Cascara sagrada is the dried, aged bark of a small tree in the buckthorn family native to the Pacific Northwest. The bark is aged for a year so that the active principles become milder, as freshly dried bark produces too strong a laxative for safe use; it also contains a compound that induces vomiting.
The name cascara sagrada is Spanish for "sacred bark".
Long used as a laxative by Native American groups of the northwest Pacific coast, cascara sagrada bark was not introduced into formal medical practice in the United States until 1877. It is still used in over-the-counter laxatives available in every pharmacy in the United States. It is mild and is frequently used as a natural solution for the elderly suffering constipation.
Cascara Sagrada as an Herb for Medicinal Uses
Dried, aged cascara sagrada bark is widely accepted as a mild and effective treatment for chronic constipation. A simple laxative has been made by pouring boiling water over a bit of pulverized bark and allowing to cool, although it was not usually taken as a tea, the decoction or tincture having been preferred. Must be combined with fennel or caraway to prevent griping.
Only the aged bark should be used. Cascara Segrada is used for constipation, relief of defecation with anal fissures, hemorrhoids, and as a recto-anal post-operative treatment. The herb is also used in preparation of diagnostic procedures of the gastrointestinal tract and to obtain a soft stool.
Common Cascara Sagrada Remedies
- Colon Disorders.
- Liver Problems.
- Poor Digestion.
- Skin Problems.
In folk medicine, Cascara is used as a tonic and for cleaning wounds.
Homeopathic Uses: The herb is used for rheumatism and as a digestive aid.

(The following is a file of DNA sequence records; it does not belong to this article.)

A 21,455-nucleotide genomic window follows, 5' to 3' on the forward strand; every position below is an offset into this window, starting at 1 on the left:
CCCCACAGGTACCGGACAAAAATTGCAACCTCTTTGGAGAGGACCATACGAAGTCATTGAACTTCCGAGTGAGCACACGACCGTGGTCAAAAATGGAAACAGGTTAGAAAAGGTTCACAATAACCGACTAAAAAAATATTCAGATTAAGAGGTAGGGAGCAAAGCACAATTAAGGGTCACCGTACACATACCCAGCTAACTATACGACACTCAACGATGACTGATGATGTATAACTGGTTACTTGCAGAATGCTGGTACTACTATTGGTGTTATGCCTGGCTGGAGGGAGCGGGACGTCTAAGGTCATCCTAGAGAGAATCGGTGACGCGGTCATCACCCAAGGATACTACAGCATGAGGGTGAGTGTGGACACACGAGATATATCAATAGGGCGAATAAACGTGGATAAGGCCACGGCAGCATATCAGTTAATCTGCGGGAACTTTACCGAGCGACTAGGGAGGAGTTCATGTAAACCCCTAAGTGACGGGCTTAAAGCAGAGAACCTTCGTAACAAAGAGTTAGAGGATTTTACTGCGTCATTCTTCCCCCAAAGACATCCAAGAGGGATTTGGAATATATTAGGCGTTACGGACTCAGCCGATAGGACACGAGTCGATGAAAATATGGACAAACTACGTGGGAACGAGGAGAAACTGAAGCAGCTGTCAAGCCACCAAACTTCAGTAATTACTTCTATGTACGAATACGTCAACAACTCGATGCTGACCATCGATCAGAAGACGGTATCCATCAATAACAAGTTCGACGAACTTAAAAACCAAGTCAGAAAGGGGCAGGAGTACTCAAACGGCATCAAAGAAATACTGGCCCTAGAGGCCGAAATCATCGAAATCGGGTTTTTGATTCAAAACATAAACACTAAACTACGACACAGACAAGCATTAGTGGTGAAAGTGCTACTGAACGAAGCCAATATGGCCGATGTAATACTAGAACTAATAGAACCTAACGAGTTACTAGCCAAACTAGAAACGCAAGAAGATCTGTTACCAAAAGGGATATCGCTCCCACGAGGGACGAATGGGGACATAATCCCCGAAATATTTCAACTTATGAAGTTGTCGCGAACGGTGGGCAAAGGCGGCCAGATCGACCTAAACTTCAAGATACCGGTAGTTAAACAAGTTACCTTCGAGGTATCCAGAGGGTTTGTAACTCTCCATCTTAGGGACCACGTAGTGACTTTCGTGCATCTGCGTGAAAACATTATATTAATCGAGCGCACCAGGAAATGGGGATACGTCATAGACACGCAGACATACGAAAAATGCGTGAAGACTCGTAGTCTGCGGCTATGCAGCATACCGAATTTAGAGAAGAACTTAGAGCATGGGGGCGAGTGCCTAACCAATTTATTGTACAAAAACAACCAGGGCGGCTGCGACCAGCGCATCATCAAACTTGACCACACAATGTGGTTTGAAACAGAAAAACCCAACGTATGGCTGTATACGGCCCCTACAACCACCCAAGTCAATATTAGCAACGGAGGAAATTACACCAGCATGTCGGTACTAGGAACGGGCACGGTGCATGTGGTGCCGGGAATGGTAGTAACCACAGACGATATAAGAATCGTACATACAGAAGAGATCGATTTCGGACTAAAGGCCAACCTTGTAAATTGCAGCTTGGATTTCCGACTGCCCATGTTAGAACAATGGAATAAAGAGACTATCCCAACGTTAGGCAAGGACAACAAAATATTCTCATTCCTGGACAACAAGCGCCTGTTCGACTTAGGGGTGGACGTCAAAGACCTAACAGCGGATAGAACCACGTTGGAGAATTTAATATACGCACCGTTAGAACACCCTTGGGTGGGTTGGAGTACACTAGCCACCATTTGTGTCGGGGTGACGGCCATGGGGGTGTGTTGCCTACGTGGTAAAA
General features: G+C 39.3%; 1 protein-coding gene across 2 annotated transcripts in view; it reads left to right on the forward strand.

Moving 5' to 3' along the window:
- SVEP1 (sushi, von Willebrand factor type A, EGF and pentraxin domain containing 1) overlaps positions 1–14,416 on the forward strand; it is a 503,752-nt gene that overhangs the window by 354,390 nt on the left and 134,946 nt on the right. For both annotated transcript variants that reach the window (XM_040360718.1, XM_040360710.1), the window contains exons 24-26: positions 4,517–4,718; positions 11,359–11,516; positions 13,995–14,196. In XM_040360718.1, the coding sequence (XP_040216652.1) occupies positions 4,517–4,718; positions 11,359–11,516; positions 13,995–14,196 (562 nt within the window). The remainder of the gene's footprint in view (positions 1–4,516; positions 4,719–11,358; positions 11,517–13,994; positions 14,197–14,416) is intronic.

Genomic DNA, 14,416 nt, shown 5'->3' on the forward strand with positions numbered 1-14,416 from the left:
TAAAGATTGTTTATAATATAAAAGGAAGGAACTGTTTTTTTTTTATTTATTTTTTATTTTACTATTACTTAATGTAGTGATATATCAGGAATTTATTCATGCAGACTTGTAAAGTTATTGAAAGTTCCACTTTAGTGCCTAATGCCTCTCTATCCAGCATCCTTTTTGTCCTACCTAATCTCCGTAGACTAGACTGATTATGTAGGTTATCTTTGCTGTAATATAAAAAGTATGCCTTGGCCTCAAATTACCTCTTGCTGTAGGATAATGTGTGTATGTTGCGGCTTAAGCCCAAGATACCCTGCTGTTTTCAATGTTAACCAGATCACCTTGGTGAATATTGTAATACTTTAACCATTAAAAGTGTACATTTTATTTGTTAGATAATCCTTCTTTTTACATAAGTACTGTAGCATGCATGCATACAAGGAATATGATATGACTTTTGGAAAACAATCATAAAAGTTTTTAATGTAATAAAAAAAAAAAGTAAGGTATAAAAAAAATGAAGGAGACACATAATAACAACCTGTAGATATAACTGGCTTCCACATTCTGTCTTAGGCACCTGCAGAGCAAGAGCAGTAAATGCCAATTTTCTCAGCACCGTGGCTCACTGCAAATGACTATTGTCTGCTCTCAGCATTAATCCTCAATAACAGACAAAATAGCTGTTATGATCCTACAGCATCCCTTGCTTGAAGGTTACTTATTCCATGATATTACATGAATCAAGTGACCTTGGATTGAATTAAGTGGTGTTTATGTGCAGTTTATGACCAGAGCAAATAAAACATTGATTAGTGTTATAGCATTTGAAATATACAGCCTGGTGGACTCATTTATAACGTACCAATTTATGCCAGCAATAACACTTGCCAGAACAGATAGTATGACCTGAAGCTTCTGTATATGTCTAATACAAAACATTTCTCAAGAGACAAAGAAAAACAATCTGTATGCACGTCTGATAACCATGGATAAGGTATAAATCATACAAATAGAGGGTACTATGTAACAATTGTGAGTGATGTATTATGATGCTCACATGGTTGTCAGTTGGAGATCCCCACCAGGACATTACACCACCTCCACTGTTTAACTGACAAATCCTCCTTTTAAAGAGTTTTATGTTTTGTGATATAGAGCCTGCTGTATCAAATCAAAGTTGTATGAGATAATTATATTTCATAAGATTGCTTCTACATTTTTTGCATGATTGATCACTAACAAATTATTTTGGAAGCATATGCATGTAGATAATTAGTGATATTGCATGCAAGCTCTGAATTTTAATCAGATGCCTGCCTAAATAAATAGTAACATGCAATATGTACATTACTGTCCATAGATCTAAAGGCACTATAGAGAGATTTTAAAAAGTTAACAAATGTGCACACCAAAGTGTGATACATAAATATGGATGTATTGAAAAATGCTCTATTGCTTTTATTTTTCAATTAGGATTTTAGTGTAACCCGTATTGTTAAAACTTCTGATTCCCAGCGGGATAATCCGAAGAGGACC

Cascara sagrada has also been used externally to discourage nail biting, plus research has been conducted to explore Cascara's possible effects on Herpes Simplex.
Did you know?
Native American Indians and later immigrant Americans used it continually for over 1,000 years as a natural laxative. It is still the main ingredient in many over the counter laxatives sold in North America today.
Cascara Sagrada may also prevent the pressure and pain associated with hemorrhoids and anal fissures.
Cascara is a small to medium-size tree native to the provinces and states of the Pacific Coast, including British Columbia, Washington, Oregon, Northern California and Mexico. The Cascara tree has been used by many tribes of peoples indigenous to the region, stretching from British Columbia to California.
American Indians and early Spanish Priests in California made a cold infusion by soaking a piece of bark overnight and then took it as a tome. They also prepared a laxative potion by boiling fresh bark for several hours and then letting it cool. The Spanish name "sacred bark" is because they believed that it is the same wood as was used to build the Ark of the Covenant.
Culinary Uses of Cascara Sagrada
Generally this herb is not used for culinary purposes. Tea perhaps; but, Cascara sagrada prepared as a tea is not popular because of its extremely bitter taste and the availability of standardized pharmaceutical preparations that perform the same functions.
The tree has been referenced as the "defecation tree".
You should not use Cascara Sagrada or any other laxative if you have appendicitis, Crohn's disease, or ulcerative colitis. Not recommended for children under 12. Unlike buckthorn, cascara sagrada is not known to be safe for pregnant women and nursing mothers.
Cascara is not to be administered to children under 12 years of age under any circumstances.
Spasmodic gastrointestinal complaints can occur as a side effect to the drug's purgative effect. In rare cases, prolonged use may lead to heart arrhythmias, nephropathies, edema and accelerated bone deterioration. Intake of the fresh rind could lead to European cholera, intestinal colic, bloody diarrhea and kidney irritation.
If you have chronic constipation, see your doctor for other approaches to avoid laxative dependency.
Share This Page